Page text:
It's a mista-a-a-ake! - Router Forums
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post #1 of 13 (permalink) Old 12-18-2011, 03:22 PM Thread Starter
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Default It's a mista-a-a-ake!

Thought I'd throw in a little Men at Work to start off. I was going to cut a groove in a cutting board, and my carefully measured template would guide me a nice groove about 1" from the sides and 1" from the ends. It was an inside template cut from " ply. I put the template guide in my plunge router, turned it on, and lowered it into the piece. Proceeding clockwise I made the first turn and ran up the edge, and suddenly discovered that my router was wandering away from the template, and had made an absolute hash of my cutting board, which fortunately is for my wife, not for someone important but I have two more to make, and I now have to cut the edges off my wife's and start making her a smaller cutting board.

Was my mistake in proceeding clockwise? I've just come in after turning off the router and throwing it down on the workpiece, but I'm thinking maybe if I had gone in the other direction, the router may have pulled towards the template instead of wandering. Is this right, or should I just take a sedative and try again? (NO, I won't take a sedative and use a power tool; I already cut myself with a hacksaw today. )

Cheers,
Roger


I'm not slow, I'm pacing myself!

Isaiah 44:13 Another shapes wood, he extends a measuring line, he outlines it with red chalk. He works it with planes and outlines it with a compass...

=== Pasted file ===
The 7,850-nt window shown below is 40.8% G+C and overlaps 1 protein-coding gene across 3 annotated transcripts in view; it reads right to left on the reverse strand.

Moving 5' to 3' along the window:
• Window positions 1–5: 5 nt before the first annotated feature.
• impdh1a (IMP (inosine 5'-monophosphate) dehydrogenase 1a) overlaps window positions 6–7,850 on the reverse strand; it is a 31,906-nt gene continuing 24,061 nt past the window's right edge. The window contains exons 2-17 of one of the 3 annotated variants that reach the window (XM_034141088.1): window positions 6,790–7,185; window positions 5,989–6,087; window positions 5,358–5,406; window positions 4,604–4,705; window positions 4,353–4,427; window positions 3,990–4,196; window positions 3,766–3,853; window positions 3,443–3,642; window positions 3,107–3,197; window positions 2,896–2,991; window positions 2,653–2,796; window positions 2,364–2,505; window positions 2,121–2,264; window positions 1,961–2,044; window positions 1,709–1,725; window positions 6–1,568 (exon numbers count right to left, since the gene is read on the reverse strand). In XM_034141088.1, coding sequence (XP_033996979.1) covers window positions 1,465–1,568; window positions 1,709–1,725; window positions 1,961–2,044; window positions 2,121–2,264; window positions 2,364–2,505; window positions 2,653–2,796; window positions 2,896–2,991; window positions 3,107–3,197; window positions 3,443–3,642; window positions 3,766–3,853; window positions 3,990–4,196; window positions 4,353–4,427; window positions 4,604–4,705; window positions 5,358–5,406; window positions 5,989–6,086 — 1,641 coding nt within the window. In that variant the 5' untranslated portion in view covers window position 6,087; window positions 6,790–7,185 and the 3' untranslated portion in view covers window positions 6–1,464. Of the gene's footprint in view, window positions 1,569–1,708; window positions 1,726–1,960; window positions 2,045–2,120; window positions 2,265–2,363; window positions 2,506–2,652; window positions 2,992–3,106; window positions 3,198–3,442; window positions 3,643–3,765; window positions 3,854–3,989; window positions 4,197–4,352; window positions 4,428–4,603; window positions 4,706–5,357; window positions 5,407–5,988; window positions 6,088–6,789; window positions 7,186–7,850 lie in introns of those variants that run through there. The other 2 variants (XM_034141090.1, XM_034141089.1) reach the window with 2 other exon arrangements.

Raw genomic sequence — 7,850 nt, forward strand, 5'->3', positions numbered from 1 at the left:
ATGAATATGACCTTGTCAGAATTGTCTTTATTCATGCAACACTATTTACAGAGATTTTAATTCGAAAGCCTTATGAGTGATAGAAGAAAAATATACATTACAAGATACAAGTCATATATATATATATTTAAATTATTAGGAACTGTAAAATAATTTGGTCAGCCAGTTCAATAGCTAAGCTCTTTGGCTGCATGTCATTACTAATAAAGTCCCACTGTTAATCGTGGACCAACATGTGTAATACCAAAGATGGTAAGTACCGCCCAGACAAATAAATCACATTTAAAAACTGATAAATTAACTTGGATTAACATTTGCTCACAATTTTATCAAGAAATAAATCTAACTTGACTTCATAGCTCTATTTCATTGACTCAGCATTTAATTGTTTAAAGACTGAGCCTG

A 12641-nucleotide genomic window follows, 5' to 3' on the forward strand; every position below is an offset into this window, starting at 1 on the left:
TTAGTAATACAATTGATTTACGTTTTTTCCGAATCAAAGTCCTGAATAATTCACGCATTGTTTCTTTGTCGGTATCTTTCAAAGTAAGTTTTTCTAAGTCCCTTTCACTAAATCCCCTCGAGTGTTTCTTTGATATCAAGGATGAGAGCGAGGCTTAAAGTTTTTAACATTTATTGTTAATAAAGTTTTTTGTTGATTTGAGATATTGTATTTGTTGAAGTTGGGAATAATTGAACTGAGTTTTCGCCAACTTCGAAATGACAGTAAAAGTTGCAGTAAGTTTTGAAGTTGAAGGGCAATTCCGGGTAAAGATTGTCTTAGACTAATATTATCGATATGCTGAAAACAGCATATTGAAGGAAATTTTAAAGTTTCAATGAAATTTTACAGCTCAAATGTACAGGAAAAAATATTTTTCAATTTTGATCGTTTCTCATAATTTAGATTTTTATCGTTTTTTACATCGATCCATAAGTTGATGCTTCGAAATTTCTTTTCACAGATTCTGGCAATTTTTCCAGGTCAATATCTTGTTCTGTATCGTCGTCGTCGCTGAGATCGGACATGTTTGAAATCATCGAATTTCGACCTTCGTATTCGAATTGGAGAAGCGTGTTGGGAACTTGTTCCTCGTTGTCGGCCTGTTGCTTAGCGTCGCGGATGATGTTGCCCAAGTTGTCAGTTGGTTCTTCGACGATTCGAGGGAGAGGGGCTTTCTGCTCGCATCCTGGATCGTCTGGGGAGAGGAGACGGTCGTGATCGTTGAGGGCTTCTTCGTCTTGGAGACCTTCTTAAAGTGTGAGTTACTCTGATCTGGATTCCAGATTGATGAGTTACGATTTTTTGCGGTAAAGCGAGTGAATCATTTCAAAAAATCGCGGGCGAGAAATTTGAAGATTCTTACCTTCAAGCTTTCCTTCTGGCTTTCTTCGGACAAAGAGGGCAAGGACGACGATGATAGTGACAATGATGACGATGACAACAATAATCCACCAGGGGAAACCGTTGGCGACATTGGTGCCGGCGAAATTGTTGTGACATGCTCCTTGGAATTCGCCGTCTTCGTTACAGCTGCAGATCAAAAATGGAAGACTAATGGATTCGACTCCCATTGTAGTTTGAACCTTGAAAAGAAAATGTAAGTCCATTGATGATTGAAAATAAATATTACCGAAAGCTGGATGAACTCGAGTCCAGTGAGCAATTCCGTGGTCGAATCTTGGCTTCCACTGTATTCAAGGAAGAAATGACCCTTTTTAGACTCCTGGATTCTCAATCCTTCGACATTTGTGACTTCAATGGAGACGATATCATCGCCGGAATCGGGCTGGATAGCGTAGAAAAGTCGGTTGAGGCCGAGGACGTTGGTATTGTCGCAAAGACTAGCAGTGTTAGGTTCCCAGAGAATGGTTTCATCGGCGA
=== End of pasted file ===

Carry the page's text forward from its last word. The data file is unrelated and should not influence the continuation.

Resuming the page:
Usual kit: Table saw, band saw, dual base router and table, lathe, various saws, planer, sanders, and a multitude of hand tools.
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post #2 of 13 (permalink) Old 12-18-2011, 03:36 PM
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HI Roger

Here's simple rule, on the outside edge of a template/board always push the router away from you.. on the inside of template always pull the router to you. (clockwise move)

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Thought I'd throw in a little Men at Work to start off. I was going to cut a groove in a cutting board, and my carefully measured template would guide me a nice groove about 1" from the sides and 1" from the ends. It was an inside template cut from " ply. I put the template guide in my plunge router, turned it on, and lowered it into the piece. Proceeding clockwise I made the first turn and ran up the edge, and suddenly discovered that my router was wandering away from the template, and had made an absolute hash of my cutting board, which fortunately is for my wife, not for someone important but I have two more to make, and I now have to cut the edges off my wife's and start making her a smaller cutting board.

Was my mistake in proceeding clockwise? I've just come in after turning off the router and throwing it down on the workpiece, but I'm thinking maybe if I had gone in the other direction, the router may have pulled towards the template instead of wandering. Is this right, or should I just take a sedative and try again? (NO, I won't take a sedative and use a power tool; I already cut myself with a hacksaw today. )



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post #3 of 13 (permalink) Old 12-18-2011, 04:17 PM Thread Starter